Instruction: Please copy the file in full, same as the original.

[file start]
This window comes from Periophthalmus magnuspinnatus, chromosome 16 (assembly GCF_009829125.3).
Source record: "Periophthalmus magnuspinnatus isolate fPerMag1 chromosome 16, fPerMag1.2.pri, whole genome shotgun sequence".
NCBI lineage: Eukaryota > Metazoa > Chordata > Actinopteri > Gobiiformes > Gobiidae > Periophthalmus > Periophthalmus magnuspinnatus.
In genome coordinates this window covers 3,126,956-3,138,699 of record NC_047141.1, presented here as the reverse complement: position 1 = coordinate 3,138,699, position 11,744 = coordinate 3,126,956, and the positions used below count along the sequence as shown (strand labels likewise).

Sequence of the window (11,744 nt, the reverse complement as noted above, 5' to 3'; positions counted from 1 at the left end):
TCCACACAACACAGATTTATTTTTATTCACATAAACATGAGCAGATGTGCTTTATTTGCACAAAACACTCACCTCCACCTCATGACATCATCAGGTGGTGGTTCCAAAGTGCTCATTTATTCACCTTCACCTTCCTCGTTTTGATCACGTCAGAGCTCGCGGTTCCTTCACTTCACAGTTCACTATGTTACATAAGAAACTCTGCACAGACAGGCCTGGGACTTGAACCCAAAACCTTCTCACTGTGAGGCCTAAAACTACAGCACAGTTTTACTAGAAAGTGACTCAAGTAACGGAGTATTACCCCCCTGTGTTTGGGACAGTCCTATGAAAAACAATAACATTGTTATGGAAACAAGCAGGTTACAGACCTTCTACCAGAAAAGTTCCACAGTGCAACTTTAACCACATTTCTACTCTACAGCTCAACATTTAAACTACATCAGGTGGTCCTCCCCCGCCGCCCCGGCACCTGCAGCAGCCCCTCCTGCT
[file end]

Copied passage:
This window comes from Periophthalmus magnuspinnatus, chromosome 16 (assembly GCF_009829125.3).
Source record: "Periophthalmus magnuspinnatus isolate fPerMag1 chromosome 16, fPerMag1.2.pri, whole genome shotgun sequence".
NCBI lineage: Eukaryota > Metazoa > Chordata > Actinopteri > Gobiiformes > Gobiidae > Periophthalmus > Periophthalmus magnuspinnatus.
In genome coordinates this window covers 3,126,956-3,138,699 of record NC_047141.1, presented here as the reverse complement: position 1 = coordinate 3,138,699, position 11,744 = coordinate 3,126,956, and the positions used below count along the sequence as shown (strand labels likewise).

Sequence of the window (11,744 nt, the reverse complement as noted above, 5' to 3'; positions counted from 1 at the left end):
TCCACACAACACAGATTTATTTTTATTCACATAAACATGAGCAGATGTGCTTTATTTGCACAAAACACTCACCTCCACCTCATGACATCATCAGGTGGTGGTTCCAAAGTGCTCATTTATTCACCTTCACCTTCCTCGTTTTGATCACGTCAGAGCTCGCGGTTCCTTCACTTCACAGTTCACTATGTTACATAAGAAACTCTGCACAGACAGGCCTGGGACTTGAACCCAAAACCTTCTCACTGTGAGGCCTAAAACTACAGCACAGTTTTACTAGAAAGTGACTCAAGTAACGGAGTATTACCCCCCTGTGTTTGGGACAGTCCTATGAAAAACAATAACATTGTTATGGAAACAAGCAGGTTACAGACCTTCTACCAGAAAAGTTCCACAGTGCAACTTTAACCACATTTCTACTCTACAGCTCAACATTTAAACTACATCAGGTGGTCCTCCCCCGCCGCCCCGGCACCTGCAGCAGCCCCTCCTGCT